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OpenMarket: Labor and Employment

  • The Administration Is about to Upend American Business Practices

    August 13, 2015 7:45 AM

    It is probably the biggest change in American employment law since the National Labor Relations Act and its reform in the 1930s and ‘40s, but it could happen without the general public realizing it. The National Labor Relations Board (NLRB, a product of that 1930s legislation) is expected to rule any day now in a case that will affect thousands of businesses. Firms are bracing themselves for the fall-out.

    The case in point relates to Browning-Ferris Industries (BFI), which owns a recycling plant that hires employees from a staffing agency. The local Teamsters Union petitioned the NLRB to designate BFI as a “joint employer” of the workers alongside the staffing agency. Designation as a joint employer would mean that BFI would be liable for the employees’ working conditions alongside the staffing agency. That means they could be sued over contractual matters and working conditions.

    If the NLRB rules in favor of the Teamsters, it would have far-ranging effects for companies of all shapes and sizes. The start-up that employs a receptionist from a staffing agency would find it now “jointly employed” that receptionist. Your office that has cleaning staff come in from a different firm at night could easily find it jointly employing those cleaners.

    The whole American business model of contracting out non-essential services would be overturned overnight. Firms that have spent decades flattening their structures would be forced to vertically integrate. One employment owner told The Hill, “Every company will have to reexamine their business relationships… I’d rather be responsible for my own company than someone else’s.”

  • CEI Joins Coalition to Support Right-to-Work Protections in Missouri

    July 31, 2015 8:33 AM

    No individual should be forced to financially support an organization with which they disagree or risk penalty. However, in Missouri and 24 other states, private-sector employers and unions may agree to a contract provision known as a union security clause, which compels workers to pay union dues or lose their job.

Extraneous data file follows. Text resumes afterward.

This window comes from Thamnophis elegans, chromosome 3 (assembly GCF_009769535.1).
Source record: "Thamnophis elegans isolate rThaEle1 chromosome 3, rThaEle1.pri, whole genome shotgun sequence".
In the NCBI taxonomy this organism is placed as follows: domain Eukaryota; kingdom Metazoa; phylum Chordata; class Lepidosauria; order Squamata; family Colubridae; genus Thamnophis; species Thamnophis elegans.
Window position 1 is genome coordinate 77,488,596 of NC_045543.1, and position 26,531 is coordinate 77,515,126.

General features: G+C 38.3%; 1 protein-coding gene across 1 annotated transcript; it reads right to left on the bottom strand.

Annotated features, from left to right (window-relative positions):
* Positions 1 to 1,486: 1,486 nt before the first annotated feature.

• CEI Joins Coalition to Support Right-to-Work Protections in Missouri

    July 29, 2015 3:15 PM

    No individual should be forced to financially support an organization with which they disagree or risk penalty. However, in Missouri and 24 other states, private-sector employers and unions may agree to a contract provision known as a union security clause, which compels workers to pay union dues or lose their job.

    Currently, Missouri is considering becoming a right-to-work state, which would allow workers to opt-out of paying dues to a union they may not support without risk of termination.

    While worker freedom is the most important aspect of right-to-work protections, other benefits arise from such laws. In a recent study conducted by the Competitive Enterprise Institute, “Interstate Analysis of Right to Work Laws,” found that real personal income, over the duration the study analyzed (1977-2012), grew by 123 percent in the United States, but right-to-work states saw faster growth rate of 165 percent whereas non-right-to-work states only saw below average growth of 99 percent.

    With respect to Missouri, the study’s economic analysis showed that the Show Me State's estimated per capita income loss associated with not having a right-to-work law was $3,040.

    The Competitive Enterprise Institute along with 54 other organizations signed on to a coalition letter showing our support for right-to-work protections in Missouri.

  • Missouri Tax Dollars Finance Union Political Activity

    July 29, 2015 10:23 AM

    As Thomas Jefferson wrote, the constitution created a "wall of separation between church and state." An equally impenetrable wall of separation should be erected to create a wall of separation between public funds and private organizations.

  • Time to Enforce Texas Constitution’s Bar on Taxpayer Subsidies to Private Parties

    July 24, 2015 8:33 AM

    Use of taxpayer funds should be reserved for purely public purposes, not the private benefit of an individual, corporation, or association. Yet, Texas public employee unions, which are officially private organizations, receive a direct subsidy from local governments in the form of release time, a practice that allows public employees to conduct union business during working hours without loss of pay.

  • New York State Mulling Minimum Wage Increase

    July 23, 2015 3:47 PM

    A few weeks ago, the New York Times ran an article asking, “It’s Summer, but Where Are the Teenage Workers?” It’s a good question:

    Since 2000, the share of 16- to 19-year-olds who are working has plummeted by 40 percent, with fewer than a third of American teenagers in a job last summer. Their share of the overall work force has never been this low, and about 1.1 million of them would like a job but can’t find one, according to the Bureau of Labor Statistics.